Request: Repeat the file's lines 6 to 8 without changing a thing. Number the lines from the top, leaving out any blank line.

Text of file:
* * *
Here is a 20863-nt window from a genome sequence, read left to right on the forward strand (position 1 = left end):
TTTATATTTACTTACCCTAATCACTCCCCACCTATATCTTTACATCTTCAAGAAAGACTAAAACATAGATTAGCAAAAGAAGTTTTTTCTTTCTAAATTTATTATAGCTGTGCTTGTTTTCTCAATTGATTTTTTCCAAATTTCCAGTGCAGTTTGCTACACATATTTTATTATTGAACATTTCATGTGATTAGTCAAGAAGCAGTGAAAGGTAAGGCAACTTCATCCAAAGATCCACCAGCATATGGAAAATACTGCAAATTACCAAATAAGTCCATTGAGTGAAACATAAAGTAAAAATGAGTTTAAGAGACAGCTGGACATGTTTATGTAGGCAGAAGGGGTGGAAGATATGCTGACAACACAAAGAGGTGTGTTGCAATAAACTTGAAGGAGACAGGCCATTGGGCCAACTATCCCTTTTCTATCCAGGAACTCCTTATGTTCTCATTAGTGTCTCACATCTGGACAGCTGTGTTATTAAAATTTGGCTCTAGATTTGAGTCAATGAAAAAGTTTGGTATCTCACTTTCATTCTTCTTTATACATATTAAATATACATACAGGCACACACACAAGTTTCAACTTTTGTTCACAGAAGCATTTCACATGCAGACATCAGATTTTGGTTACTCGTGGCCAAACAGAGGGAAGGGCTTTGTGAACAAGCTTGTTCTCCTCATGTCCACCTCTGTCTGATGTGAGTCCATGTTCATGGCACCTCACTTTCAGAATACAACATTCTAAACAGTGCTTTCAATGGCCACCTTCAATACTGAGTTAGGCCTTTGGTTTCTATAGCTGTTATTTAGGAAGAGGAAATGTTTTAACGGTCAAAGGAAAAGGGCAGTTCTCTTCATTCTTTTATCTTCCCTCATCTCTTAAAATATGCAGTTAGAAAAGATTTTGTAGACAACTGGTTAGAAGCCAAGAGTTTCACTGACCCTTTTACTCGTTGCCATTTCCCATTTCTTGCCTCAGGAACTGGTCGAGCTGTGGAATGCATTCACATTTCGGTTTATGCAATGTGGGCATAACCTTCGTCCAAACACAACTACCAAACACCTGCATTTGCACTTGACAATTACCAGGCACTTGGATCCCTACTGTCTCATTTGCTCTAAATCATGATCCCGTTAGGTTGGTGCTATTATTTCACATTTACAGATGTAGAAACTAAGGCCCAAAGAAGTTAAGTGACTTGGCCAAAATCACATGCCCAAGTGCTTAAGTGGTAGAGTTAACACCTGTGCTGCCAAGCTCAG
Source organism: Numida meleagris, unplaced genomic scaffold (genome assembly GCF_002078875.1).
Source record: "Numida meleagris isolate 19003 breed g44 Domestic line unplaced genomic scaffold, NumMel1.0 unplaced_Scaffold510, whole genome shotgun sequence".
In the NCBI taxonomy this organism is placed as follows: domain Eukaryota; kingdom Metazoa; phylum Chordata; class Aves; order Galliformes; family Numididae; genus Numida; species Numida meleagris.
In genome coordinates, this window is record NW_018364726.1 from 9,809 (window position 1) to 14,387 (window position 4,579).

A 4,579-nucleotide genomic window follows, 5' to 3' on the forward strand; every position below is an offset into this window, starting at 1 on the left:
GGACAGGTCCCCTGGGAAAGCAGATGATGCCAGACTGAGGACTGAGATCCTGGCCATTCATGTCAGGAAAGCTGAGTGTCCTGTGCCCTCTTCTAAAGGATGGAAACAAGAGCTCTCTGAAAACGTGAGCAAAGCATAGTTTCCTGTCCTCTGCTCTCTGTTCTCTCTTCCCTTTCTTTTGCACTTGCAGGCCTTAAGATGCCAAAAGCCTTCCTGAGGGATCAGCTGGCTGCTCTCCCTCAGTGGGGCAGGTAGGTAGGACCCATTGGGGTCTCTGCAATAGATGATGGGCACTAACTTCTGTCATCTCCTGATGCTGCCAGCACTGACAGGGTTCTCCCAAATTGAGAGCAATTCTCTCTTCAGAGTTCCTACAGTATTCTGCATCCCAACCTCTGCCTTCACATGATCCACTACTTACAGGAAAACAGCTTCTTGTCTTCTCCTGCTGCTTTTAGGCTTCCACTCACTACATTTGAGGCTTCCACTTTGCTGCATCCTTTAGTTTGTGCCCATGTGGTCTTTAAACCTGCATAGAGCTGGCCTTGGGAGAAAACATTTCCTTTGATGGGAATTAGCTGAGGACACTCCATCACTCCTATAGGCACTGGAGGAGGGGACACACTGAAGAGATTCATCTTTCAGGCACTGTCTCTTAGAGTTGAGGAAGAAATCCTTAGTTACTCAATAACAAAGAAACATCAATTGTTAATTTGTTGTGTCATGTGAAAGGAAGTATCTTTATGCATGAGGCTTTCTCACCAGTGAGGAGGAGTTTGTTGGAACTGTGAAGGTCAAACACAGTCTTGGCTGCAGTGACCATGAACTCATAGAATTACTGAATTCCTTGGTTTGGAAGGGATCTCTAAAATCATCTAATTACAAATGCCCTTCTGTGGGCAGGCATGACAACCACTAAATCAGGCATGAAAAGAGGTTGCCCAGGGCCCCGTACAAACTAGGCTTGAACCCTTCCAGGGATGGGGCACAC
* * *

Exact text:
In genome coordinates, this window is record NW_018364726.1 from 9,809 (window position 1) to 14,387 (window position 4,579).

A 4,579-nucleotide genomic window follows, 5' to 3' on the forward strand; every position below is an offset into this window, starting at 1 on the left:
GGACAGGTCCCCTGGGAAAGCAGATGATGCCAGACTGAGGACTGAGATCCTGGCCATTCATGTCAGGAAAGCTGAGTGTCCTGTGCCCTCTTCTAAAGGATGGAAACAAGAGCTCTCTGAAAACGTGAGCAAAGCATAGTTTCCTGTCCTCTGCTCTCTGTTCTCTCTTCCCTTTCTTTTGCACTTGCAGGCCTTAAGATGCCAAAAGCCTTCCTGAGGGATCAGCTGGCTGCTCTCCCTCAGTGGGGCAGGTAGGTAGGACCCATTGGGGTCTCTGCAATAGATGATGGGCACTAACTTCTGTCATCTCCTGATGCTGCCAGCACTGACAGGGTTCTCCCAAATTGAGAGCAATTCTCTCTTCAGAGTTCCTACAGTATTCTGCATCCCAACCTCTGCCTTCACATGATCCACTACTTACAGGAAAACAGCTTCTTGTCTTCTCCTGCTGCTTTTAGGCTTCCACTCACTACATTTGAGGCTTCCACTTTGCTGCATCCTTTAGTTTGTGCCCATGTGGTCTTTAAACCTGCATAGAGCTGGCCTTGGGAGAAAACATTTCCTTTGATGGGAATTAGCTGAGGACACTCCATCACTCCTATAGGCACTGGAGGAGGGGACACACTGAAGAGATTCATCTTTCAGGCACTGTCTCTTAGAGTTGAGGAAGAAATCCTTAGTTACTCAATAACAAAGAAACATCAATTGTTAATTTGTTGTGTCATGTGAAAGGAAGTATCTTTATGCATGAGGCTTTCTCACCAGTGAGGAGGAGTTTGTTGGAACTGTGAAGGTCAAACACAGTCTTGGCTGCAGTGACCATGAACTCATAGAATTACTGAATTCCTTGGTTTGGAAGGGATCTCTAAAATCATCTAATTACAAATGCCCTTCTGTGGGCAGGCATGACAACCACTAAATCAGGCATGAAAAGAGGTTGCCCAGGGCCCCGTACAAACTAGGCTTGAACCCTTCCAGGGATGGGGCACAC